Consolidation to begin for Greek higher education

During the ongoing five-year economic storm that has buffeted Greece, the country’s higher education sector has been particularly hard hit. Public funding has been cut, salaries have been scaled back to 1995 levels, and students throughout the country have protested against the planned closures of many academic facilities.

New reform proposals are on the table with mergers and closures looming as the country looks to stabilise the higher education sector and prevent further brain drain.

Higher education consolidation

The latest reforms include Athena, a retrenchment plan proponents describe as a needed upgrade and consolidation of public universities. Education Minister Konstantinos Arvanitopoulos has stated that Greece has too many institutions (for a country of 11 million people, 24 in the university sector and 16 in the technological sector) and the country must merge schools to reduce costs.

Under the Athena plan, which is said to begin implementation this month, campuses and departments in more than a dozen cities will be phased out. Mergers and closures will result in a new federal university based in Athens, named after Adamantios Korais. Institutions said to be affected first include: University of Central Greece in Lamia, University of Western Greece in Agrinio, University of Macedonia in Thessaloniki, University of Western Macedonia in Kozani, International Hellenic University, University of the Peloponnese, University of the Aegean, Democritus University of Thrace, University of Thessalythe, Agricultural University of Athens, Athens University of Economics and Business (AUEB), Panteion University, Harokopio University, and University of Piraeus.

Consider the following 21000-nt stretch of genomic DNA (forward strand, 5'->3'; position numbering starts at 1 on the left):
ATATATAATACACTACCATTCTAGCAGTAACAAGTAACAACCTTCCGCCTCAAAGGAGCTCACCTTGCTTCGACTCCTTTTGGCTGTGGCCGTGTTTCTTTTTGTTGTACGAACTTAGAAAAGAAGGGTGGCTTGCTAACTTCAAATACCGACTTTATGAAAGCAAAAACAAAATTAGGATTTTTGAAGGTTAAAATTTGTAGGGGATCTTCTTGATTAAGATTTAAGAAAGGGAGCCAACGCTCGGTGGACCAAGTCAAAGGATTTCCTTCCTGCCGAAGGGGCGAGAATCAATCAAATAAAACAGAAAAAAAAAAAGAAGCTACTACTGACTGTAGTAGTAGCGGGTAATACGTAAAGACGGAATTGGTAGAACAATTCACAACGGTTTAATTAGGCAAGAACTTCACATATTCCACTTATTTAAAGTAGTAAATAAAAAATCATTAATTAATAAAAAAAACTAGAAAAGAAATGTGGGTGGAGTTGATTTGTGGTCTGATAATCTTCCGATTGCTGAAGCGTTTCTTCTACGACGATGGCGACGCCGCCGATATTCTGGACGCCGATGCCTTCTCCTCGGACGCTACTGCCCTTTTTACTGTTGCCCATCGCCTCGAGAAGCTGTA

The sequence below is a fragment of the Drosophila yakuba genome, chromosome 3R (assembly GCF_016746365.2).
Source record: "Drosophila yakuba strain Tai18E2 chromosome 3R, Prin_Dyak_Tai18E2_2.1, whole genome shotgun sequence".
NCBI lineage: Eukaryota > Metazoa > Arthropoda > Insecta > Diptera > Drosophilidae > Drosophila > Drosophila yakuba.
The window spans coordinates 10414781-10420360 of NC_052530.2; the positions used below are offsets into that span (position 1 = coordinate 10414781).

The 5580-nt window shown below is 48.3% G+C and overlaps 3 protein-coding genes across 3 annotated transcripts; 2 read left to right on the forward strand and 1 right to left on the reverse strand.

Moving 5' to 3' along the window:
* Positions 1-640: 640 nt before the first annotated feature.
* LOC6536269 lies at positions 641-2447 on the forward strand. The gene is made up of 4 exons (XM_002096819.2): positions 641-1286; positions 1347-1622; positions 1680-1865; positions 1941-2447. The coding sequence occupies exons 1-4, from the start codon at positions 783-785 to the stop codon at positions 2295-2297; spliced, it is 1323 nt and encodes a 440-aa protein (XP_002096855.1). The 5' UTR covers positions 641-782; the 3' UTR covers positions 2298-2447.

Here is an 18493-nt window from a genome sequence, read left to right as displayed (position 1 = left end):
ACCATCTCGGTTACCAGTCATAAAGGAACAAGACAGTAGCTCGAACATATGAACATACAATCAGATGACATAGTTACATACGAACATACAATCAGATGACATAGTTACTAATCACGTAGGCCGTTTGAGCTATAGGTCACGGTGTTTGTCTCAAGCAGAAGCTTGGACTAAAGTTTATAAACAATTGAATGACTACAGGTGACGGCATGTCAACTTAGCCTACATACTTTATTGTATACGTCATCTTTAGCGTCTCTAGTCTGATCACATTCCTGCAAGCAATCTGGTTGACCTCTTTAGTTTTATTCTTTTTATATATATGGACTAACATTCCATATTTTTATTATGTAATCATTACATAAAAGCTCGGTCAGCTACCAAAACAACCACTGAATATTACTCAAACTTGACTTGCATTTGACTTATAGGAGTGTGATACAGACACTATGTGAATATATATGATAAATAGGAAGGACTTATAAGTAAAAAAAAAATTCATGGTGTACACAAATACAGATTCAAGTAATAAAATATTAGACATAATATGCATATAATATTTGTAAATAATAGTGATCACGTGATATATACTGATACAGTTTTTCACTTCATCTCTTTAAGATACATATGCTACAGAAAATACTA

According to Arvanitopoulos, the broad goal is to combat overspecialisation in majors with little or no relevance to needs of the economy. The Athena plan aims to reduce the number of higher education departments from the current 520 to 350, using ten main criteria:

  • Physical size and structure;
  • Geographic location;
  • Subject area and curricular redundancy;
  • Quality and sustainability;
  • Ratio of students/academics;
  • Number of student applications;
  • Condition of their existing infrastructure;
  • Research activity and international recognition;
  • Employability of graduates;
  • Doctorates awarded.

Opponents of the Athena plan say that the loss of jobs in outlying cities will harm those economies, and job and budget cuts will make it impossible for Greece to attract top academic talent. Greek researcher and political science PhD Leonidas Karakatsanis sees himself as a prime example. He recently told Bloomberg.com:

“My initial plan was to spend some years abroad and return back to Greece. Now it seems like it’s impossible to return to Greece. I’m starting to imagine myself living abroad for the next 15 to 20 years.”

Political columnist Nikos Xydakis wrote a critique of Athena, asking, “Is there some lofty plan to boost the economy in the long run or a desire to elevate intellectual standards governing this reform, or is it solely about cost-cutting? Can the country’s secondary educational system support these changes? What will the role of technical colleges be? What kind of productive model and what standard of formal education do we envision for Greece in the future?”

Current Greek environment

According to the Organization for Economic Co-operation and Development (OECD) “Education at a Glance 2012” report, Greece has the highest rate of unemployment among 25-29 year-olds with a tertiary degree, at 13.2%. The bleak job outlook is fueling demand among Greek students to study abroad. As reported on ICEF Monitor in August 2012, the percentage of Greek undergrads who report wanting to study abroad has risen 162%.